Google is now accepting applications its Research Awards 2013. The Google Research Awards are one-year awards structured as unrestricted gifts to universities to support the work of world-class full-time faculty members at top universities around the world. Faculty members can apply for Google Research Awards by submitting a proposal to one of their two 2013 funding rounds.
Recipients are selected through a comprehensive internal review process and notified of their awards within 4 months of the initial submission.
Value of Award
- Faculty members can apply for up to 150,000 USD in eligible expenses, but actual award amounts are frequently less than the full amount requested.
- Most awards are funded at the amount needed to support basic expenses for one graduate student for one year.
- The intent of the Google Research Awards is to support cutting-edge research in Computer Science, Engineering, and related fields.
Applicants are to categorize their proposals into one of the following broad research areas of interest to Google:
- Economics and market algorithms
- Human-computer interaction
- Information retrieval, extraction, and organization
- Machine learning and data mining
- Machine perception
- Machine translation
- Natural language processing
- Policy and standards
- Social networks
- Software engineering
- Structured data and database management
- Systems (hardware and software)
Each funded project will be assigned a Google sponsor. The role of the sponsor is to support the project by discussing research directions, engaging with professors and students, and overseeing collaboration between the project team and Google.
- Research Awards recipients are expected to visit Google to give talks related to their work and meet with relevant research groups here.
How to Apply
To apply for a Google research award, faculty members should use the following general guidelines for proposal submission.
- Full-time faculty members from universities worldwide are eligible to serve as Principal Investigators (PIs) or co-PIs on Research Awards proposals.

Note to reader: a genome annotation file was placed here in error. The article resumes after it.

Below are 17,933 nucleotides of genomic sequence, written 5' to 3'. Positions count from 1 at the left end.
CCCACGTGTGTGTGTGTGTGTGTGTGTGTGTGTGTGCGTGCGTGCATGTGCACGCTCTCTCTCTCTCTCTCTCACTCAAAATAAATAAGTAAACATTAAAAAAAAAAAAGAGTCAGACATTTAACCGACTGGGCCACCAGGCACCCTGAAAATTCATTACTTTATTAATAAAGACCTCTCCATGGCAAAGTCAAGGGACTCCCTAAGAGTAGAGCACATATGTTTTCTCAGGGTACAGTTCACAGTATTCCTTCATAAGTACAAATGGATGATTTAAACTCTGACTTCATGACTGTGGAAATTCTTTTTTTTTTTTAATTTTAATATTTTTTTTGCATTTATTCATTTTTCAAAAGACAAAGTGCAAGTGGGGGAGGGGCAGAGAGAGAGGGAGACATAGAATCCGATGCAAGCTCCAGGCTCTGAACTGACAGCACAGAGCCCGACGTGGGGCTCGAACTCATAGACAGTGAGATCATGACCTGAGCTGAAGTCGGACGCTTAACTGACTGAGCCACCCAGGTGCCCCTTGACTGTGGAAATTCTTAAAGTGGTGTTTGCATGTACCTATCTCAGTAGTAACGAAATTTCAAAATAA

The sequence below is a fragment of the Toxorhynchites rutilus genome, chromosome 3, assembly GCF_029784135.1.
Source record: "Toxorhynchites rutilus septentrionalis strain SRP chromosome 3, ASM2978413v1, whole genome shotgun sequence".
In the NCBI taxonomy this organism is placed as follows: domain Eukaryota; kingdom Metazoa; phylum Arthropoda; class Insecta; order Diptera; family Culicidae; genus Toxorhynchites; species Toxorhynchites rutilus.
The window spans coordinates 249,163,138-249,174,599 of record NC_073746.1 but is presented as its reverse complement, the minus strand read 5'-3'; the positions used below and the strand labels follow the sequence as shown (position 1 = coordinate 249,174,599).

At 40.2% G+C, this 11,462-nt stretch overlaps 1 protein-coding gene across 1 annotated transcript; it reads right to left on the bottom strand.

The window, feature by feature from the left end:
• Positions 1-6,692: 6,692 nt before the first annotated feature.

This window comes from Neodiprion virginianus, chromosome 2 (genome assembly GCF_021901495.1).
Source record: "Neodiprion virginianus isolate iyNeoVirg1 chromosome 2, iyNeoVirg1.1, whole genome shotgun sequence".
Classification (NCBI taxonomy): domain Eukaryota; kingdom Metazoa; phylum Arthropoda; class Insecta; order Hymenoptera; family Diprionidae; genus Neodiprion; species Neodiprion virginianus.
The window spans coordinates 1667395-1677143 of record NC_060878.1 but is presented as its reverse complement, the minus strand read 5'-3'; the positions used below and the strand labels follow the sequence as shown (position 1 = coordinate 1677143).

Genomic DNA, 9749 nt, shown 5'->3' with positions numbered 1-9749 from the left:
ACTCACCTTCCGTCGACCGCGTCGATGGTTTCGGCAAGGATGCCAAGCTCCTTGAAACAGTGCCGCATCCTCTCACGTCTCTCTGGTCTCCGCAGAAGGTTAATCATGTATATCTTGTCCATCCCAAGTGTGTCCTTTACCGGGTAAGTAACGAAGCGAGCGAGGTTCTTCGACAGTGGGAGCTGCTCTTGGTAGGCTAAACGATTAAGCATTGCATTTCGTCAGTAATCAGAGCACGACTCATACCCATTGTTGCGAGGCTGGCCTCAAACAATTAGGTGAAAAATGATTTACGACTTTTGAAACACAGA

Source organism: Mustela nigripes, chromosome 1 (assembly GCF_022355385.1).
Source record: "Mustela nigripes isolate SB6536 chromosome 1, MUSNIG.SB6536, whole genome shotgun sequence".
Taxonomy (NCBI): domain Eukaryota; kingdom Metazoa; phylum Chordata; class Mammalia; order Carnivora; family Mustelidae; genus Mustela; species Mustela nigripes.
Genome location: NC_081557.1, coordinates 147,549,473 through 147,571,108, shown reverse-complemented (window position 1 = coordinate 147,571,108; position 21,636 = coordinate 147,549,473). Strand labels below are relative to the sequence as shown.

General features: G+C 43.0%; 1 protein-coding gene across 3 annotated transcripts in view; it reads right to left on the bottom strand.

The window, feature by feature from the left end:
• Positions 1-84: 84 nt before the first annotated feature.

- Faculty members may submit one proposal per funding cycle as a PI or a co-PI unless they received an award the previous round. This advice on drafting a strong proposal, written by a group of Google researchers and engineers involved in the review and selection process, is an excellent place to start as applicants prepare an application for the Research Awards program.
- The application process for the Research Awards includes filling out an online form requesting basic information and uploading a PDF proposal via the form. As part of the online form, applicants will be asked to select a topic area from among the 18 areas listed above.
- Applicants are to select carefully, as this will determine which of the review committees will review their proposal.
- Proposal: the main proposal section is comprised of 4 parts: An overview, a proposal body, a data policy, and a budget. The maximum length of the entire proposal section, including references, is 3 pages. In addition to the 3-page proposal, we require a CV from the primary PI and allow the inclusion of CVs from co-PIs.
- The maximum length for each CV is 2 pages. For PIs (and co-PIs) who have been funded by Google in the past, in addition to the 4 parts listed above, we also require a brief (1/2 page maximum) summary of the results of past projects funded by Google.
- This section does not count toward the three-page proposal limit.
- Proposal Title
- Principal Investigator (PI) full name, contact information (postal address, email address, phone), affiliation (university, school, college and/or department)
- [Optional] The name(s) of up to two Google contacts. Contacts are defined as people at Google who are familiar with your professional work.
- [Optional] The name(s) of up to two potential Google sponsors. Potential sponsors are defined as people at Google with whom you have already discussed the specific proposal. Providing contacts and potential sponsors as part of the appliction is optional; Google will assign sponsors to each funded proposal. Please see their FAQs for details on Google contacts and potential sponsors.
- Proposal body
- Research goals, including a problem statement
- Description of the work you’d like to do, as well as the expected outcomes and results
- How this relates to prior work in the area (including your own, if relevant)
- References, where applicable
- Please carefully review the advice provided by some of their reviewers before crafting your proposal
- Data policy
- Google’s Research Awards program is designed to support work whose output will be made available to the public and to the research community. To that end, we ask that you provide us with a few sentences sharing what you intend to do with the output of your project (e.g. open sourcing code, making data sets public, etc). Please note that Research Awards are structured as unrestricted gifts, so there are no legal requirements once a project is selected for funding. This is simply a statement of your current intentions.
- The budget section should provide a breakdown in US dollars across major line items, such as student salary, student tuition, travel, and the cost of Android hardware where applicable. We prefer a short bulleted list of overall costs with basic explanations where needed. Please keep in mind that your budget counts towards the 3-page limit. Full-page budgets are not helpful to them.
- CV of the PI(s)
- The maximum length of a PI CV is two pages. Any submitted CV that is longer than 2 pages may be cut off at two pages before the proposal review process begins.
- CV for at least the primary PI on the proposal. CVs will be accepted from each of the PIs listed on the proposal (up to three are allowed). Each CV must be limited to two pages.
Deadline: application closes on October 15, 2013